Do Cameras Reduce Crime Rates?

Do Cameras Reduce Crime Rates?

If you will be in Buckhead in the future, be sure to look up and see if you notice anything new. The police are planning on installing 50 new cameras in the area, all in an effort to reduce crime. Various parts of the neighborhoods will have eyes in the sky, albeit electronic eyes. While some citizens are worried about privacy, others are hopeful that crime will be reduced. If the project works in Buckhead, it may trickle to other areas.

Thirty of the cameras to be installed will be in place to read license plate numbers. Twenty other cameras will be controlled by the Atlanta Police Department. Officers manning the cameras will be able to control them, zooming in on any suspected crimes. The pending installation has people wondering if cameras really deter crime. For example, will a would-be criminal forego their intended activity because of a camera, or will they simply move on to an area, and victim, that isn’t monitored?

The Effectiveness of Cameras

According to studies conducted by the Urban Institute, the answer to that question is both yes and no. In some areas, crime was reduced after the installation of cameras. In other areas, crime remained unchanged. The difference, said the Institute, was how the cameras were used. Factors in whether or not the cameras reduced crime included where they were installed, how they were monitored and how many there were.

One factor, the monitoring of the cameras, is an expense that many departments don’t consider when installing cameras. While some criminals may be deterred simply by the presence of rooftop lenses, others won’t even notice they are there. If police officers aren’t paid to monitor the cameras, they are virtually useless. There are privacy concerns that may arise from the constant monitoring of the public, but there is little to no expectation of privacy when someone is walking down a city block.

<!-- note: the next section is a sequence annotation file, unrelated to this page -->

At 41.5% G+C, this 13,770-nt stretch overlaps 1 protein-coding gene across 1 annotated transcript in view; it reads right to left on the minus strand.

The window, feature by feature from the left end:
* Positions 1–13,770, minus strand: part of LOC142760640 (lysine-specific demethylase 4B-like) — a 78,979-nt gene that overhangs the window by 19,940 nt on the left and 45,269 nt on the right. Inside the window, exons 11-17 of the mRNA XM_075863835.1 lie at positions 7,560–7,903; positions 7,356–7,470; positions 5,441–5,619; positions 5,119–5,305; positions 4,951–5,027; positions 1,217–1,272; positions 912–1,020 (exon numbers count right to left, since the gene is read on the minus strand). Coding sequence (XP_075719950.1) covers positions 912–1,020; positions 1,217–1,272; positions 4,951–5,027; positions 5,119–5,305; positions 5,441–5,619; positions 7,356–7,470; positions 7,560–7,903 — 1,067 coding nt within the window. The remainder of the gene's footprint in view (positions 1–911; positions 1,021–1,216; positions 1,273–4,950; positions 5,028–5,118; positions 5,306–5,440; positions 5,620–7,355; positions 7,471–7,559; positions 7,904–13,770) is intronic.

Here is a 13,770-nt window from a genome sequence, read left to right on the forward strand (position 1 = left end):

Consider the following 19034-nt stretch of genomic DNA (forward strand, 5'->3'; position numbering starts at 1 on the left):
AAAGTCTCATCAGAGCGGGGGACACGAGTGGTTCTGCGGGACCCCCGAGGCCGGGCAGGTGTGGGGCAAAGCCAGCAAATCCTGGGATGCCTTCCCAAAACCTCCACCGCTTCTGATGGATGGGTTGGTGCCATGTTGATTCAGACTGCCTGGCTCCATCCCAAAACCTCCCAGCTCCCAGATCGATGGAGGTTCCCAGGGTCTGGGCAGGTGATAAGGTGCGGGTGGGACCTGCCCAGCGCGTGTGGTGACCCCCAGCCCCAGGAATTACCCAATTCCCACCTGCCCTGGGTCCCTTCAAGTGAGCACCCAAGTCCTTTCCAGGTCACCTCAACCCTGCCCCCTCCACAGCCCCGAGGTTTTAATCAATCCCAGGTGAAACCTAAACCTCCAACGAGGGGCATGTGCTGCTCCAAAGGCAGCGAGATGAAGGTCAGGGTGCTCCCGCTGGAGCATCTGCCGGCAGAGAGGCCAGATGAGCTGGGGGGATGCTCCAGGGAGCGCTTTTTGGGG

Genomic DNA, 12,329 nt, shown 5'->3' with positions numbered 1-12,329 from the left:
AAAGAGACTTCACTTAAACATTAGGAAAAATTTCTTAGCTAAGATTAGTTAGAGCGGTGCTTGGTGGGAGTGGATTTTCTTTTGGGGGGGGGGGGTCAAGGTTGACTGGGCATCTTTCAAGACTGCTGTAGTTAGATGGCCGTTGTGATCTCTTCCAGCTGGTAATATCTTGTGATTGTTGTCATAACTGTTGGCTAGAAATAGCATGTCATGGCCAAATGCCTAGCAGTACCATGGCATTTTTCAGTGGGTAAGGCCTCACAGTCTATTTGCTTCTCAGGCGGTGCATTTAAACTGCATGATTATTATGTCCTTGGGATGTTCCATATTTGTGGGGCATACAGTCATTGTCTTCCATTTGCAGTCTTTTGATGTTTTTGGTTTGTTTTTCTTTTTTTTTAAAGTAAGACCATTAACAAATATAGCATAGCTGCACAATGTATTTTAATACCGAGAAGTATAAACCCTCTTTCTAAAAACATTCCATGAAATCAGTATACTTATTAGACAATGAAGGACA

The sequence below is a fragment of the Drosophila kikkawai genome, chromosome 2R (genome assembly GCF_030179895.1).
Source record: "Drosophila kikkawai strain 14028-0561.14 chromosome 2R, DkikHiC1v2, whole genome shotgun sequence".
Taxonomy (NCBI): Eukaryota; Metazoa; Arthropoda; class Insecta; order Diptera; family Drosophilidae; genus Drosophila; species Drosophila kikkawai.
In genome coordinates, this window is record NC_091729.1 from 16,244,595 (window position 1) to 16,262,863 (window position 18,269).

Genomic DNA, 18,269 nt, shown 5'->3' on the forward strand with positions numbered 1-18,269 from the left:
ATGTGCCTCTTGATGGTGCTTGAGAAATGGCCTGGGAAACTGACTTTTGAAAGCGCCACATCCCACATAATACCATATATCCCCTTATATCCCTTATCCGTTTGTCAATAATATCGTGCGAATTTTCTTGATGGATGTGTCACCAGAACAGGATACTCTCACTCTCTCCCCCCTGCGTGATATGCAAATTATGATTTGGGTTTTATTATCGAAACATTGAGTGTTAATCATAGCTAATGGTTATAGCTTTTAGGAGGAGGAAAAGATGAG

A factor that works in conjunction with correct monitoring is in proper presentation. In today’s society, jurors expect high-tech, high-quality forensics. If an officer pans away, only catching part of a crime, or if the crime is filmed in inclement weather making it difficult to see, the jury may be less inclined to convict. Prosecutors need to be trained, as do law enforcement officials, in the appropriate presentation of the evidence.

While cameras have reduced crime in some areas, they don’t work in all areas. Before cities install cameras in an effort to deter crime, they should first research their proper use. When cameras are installed and monitored the right way, they can definitely have the intended effect.

If you have been arrested for a crime in Atlanta, whether caught on camera or not, you need an experienced defense attorney fighting for your rights. A conviction can have lasting consequences on your reputation, your employment and your life. Call Hawkins Spizman Kilgo today for a free case evaluation and let us help you determine your best options as you move forward with your defense.

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